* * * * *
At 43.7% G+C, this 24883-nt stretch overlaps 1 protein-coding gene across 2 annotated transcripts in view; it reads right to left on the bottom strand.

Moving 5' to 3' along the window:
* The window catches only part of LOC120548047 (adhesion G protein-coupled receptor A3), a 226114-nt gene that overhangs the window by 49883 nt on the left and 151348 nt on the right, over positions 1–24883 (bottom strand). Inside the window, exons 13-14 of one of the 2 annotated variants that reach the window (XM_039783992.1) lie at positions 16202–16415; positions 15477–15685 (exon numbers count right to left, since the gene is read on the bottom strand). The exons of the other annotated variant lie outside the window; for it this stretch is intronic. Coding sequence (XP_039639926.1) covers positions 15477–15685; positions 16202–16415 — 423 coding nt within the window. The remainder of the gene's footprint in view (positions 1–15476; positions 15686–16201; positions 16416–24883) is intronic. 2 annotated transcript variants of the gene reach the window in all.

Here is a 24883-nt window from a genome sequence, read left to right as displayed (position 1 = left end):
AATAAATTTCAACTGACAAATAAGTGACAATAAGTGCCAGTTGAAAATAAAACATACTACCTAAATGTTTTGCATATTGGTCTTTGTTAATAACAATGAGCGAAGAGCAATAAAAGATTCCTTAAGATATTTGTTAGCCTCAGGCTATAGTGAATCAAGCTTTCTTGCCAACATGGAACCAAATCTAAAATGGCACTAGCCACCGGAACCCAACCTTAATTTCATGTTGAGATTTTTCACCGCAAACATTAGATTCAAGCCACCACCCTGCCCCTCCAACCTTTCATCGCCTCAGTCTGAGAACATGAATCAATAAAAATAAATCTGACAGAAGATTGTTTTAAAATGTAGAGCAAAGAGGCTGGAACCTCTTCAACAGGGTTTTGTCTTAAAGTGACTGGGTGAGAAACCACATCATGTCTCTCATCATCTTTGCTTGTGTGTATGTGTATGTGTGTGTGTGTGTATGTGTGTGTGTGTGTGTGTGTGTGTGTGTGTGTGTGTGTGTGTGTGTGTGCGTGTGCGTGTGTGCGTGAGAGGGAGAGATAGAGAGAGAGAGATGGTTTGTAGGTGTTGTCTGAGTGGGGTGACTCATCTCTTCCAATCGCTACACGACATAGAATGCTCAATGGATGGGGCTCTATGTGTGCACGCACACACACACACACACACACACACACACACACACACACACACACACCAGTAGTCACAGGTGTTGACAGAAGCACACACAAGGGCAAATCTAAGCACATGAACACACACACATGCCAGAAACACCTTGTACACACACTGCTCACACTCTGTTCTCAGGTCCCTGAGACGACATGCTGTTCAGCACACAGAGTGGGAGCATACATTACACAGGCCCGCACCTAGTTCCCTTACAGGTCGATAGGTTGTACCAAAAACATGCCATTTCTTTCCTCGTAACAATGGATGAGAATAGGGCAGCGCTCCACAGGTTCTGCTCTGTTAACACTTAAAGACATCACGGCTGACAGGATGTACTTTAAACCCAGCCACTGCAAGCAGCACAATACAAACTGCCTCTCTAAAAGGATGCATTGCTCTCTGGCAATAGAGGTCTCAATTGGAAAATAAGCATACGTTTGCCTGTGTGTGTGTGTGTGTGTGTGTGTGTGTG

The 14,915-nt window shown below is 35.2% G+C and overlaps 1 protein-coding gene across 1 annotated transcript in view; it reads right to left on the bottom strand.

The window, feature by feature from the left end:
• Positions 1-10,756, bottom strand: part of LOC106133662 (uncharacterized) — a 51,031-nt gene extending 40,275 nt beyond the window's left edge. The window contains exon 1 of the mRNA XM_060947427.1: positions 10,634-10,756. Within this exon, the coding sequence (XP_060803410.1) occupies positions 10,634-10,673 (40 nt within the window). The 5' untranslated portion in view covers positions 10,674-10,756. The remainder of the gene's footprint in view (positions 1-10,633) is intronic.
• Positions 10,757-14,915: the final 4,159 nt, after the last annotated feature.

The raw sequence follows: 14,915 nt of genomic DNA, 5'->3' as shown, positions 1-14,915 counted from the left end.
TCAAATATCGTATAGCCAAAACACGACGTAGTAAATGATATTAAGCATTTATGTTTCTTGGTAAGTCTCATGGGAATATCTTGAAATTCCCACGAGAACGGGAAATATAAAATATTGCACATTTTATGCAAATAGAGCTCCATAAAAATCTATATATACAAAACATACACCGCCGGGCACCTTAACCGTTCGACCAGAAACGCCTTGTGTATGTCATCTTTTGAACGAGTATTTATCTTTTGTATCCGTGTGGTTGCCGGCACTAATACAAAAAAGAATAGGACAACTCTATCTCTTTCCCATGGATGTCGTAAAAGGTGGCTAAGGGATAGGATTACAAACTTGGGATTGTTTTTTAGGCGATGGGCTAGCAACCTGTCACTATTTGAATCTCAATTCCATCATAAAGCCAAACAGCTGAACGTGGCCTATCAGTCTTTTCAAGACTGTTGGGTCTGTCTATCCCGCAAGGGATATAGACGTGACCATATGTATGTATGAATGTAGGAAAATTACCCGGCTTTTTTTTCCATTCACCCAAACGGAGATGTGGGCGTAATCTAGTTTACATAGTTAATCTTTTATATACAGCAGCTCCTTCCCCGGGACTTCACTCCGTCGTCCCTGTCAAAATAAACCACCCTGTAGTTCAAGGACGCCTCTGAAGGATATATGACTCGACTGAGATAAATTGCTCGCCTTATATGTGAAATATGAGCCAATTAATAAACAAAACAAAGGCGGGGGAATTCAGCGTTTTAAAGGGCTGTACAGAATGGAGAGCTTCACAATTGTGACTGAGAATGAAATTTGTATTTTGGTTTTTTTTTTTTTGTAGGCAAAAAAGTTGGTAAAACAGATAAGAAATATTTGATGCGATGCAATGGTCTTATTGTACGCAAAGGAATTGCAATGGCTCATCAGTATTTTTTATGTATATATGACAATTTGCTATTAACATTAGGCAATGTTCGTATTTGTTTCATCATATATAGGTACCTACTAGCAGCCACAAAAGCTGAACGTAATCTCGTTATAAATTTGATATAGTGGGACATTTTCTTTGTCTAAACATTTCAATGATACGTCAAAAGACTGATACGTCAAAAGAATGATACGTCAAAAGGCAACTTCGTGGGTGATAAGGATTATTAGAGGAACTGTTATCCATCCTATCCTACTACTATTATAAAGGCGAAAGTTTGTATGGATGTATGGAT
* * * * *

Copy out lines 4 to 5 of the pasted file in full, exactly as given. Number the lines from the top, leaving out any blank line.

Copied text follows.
Here is a 24883-nt window from a genome sequence, read left to right as displayed (position 1 = left end):
AATAAATTTCAACTGACAAATAAGTGACAATAAGTGCCAGTTGAAAATAAAACATACTACCTAAATGTTTTGCATATTGGTCTTTGTTAATAACAATGAGCGAAGAGCAATAAAAGATTCCTTAAGATATTTGTTAGCCTCAGGCTATAGTGAATCAAGCTTTCTTGCCAACATGGAACCAAATCTAAAATGGCACTAGCCACCGGAACCCAACCTTAATTTCATGTTGAGATTTTTCACCGCAAACATTAGATTCAAGCCACCACCCTGCCCCTCCAACCTTTCATCGCCTCAGTCTGAGAACATGAATCAATAAAAATAAATCTGACAGAAGATTGTTTTAAAATGTAGAGCAAAGAGGCTGGAACCTCTTCAACAGGGTTTTGTCTTAAAGTGACTGGGTGAGAAACCACATCATGTCTCTCATCATCTTTGCTTGTGTGTATGTGTATGTGTGTGTGTGTGTATGTGTGTGTGTGTGTGTGTGTGTGTGTGTGTGTGTGTGTGTGTGTGTGTGCGTGTGCGTGTGTGCGTGAGAGGGAGAGATAGAGAGAGAGAGATGGTTTGTAGGTGTTGTCTGAGTGGGGTGACTCATCTCTTCCAATCGCTACACGACATAGAATGCTCAATGGATGGGGCTCTATGTGTGCACGCACACACACACACACACACACACACACACACACACACACACACACACCAGTAGTCACAGGTGTTGACAGAAGCACACACAAGGGCAAATCTAAGCACATGAACACACACACATGCCAGAAACACCTTGTACACACACTGCTCACACTCTGTTCTCAGGTCCCTGAGACGACATGCTGTTCAGCACACAGAGTGGGAGCATACATTACACAGGCCCGCACCTAGTTCCCTTACAGGTCGATAGGTTGTACCAAAAACATGCCATTTCTTTCCTCGTAACAATGGATGAGAATAGGGCAGCGCTCCACAGGTTCTGCTCTGTTAACACTTAAAGACATCACGGCTGACAGGATGTACTTTAAACCCAGCCACTGCAAGCAGCACAATACAAACTGCCTCTCTAAAAGGATGCATTGCTCTCTGGCAATAGAGGTCTCAATTGGAAAATAAGCATACGTTTGCCTGTGTGTGTGTGTGTGTGTGTGTGTGTGTG